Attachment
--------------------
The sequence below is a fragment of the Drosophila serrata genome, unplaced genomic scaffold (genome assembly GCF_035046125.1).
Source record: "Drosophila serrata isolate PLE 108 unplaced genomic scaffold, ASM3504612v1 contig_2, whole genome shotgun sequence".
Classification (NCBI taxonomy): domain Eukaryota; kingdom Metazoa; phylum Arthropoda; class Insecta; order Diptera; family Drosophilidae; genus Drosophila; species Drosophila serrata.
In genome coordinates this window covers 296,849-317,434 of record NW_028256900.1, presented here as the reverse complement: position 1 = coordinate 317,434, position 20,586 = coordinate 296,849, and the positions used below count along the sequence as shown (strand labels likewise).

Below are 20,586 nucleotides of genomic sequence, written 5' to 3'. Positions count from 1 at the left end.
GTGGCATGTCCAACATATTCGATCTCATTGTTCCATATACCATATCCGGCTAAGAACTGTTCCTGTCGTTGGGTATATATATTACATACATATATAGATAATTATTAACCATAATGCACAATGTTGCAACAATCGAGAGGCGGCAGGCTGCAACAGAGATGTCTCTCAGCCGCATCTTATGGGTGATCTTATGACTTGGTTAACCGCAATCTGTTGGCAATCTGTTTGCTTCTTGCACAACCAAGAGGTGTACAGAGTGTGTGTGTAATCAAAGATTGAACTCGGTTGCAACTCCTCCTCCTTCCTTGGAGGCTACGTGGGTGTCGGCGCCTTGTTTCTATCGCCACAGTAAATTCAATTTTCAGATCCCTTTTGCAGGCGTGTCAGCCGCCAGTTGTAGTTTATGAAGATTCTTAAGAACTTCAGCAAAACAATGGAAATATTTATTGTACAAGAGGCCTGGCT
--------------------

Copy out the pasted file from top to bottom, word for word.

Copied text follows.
The sequence below is a fragment of the Drosophila serrata genome, unplaced genomic scaffold (genome assembly GCF_035046125.1).
Source record: "Drosophila serrata isolate PLE 108 unplaced genomic scaffold, ASM3504612v1 contig_2, whole genome shotgun sequence".
Classification (NCBI taxonomy): domain Eukaryota; kingdom Metazoa; phylum Arthropoda; class Insecta; order Diptera; family Drosophilidae; genus Drosophila; species Drosophila serrata.
In genome coordinates this window covers 296,849-317,434 of record NW_028256900.1, presented here as the reverse complement: position 1 = coordinate 317,434, position 20,586 = coordinate 296,849, and the positions used below count along the sequence as shown (strand labels likewise).

Below are 20,586 nucleotides of genomic sequence, written 5' to 3'. Positions count from 1 at the left end.
GTGGCATGTCCAACATATTCGATCTCATTGTTCCATATACCATATCCGGCTAAGAACTGTTCCTGTCGTTGGGTATATATATTACATACATATATAGATAATTATTAACCATAATGCACAATGTTGCAACAATCGAGAGGCGGCAGGCTGCAACAGAGATGTCTCTCAGCCGCATCTTATGGGTGATCTTATGACTTGGTTAACCGCAATCTGTTGGCAATCTGTTTGCTTCTTGCACAACCAAGAGGTGTACAGAGTGTGTGTGTAATCAAAGATTGAACTCGGTTGCAACTCCTCCTCCTTCCTTGGAGGCTACGTGGGTGTCGGCGCCTTGTTTCTATCGCCACAGTAAATTCAATTTTCAGATCCCTTTTGCAGGCGTGTCAGCCGCCAGTTGTAGTTTATGAAGATTCTTAAGAACTTCAGCAAAACAATGGAAATATTTATTGTACAAGAGGCCTGGCT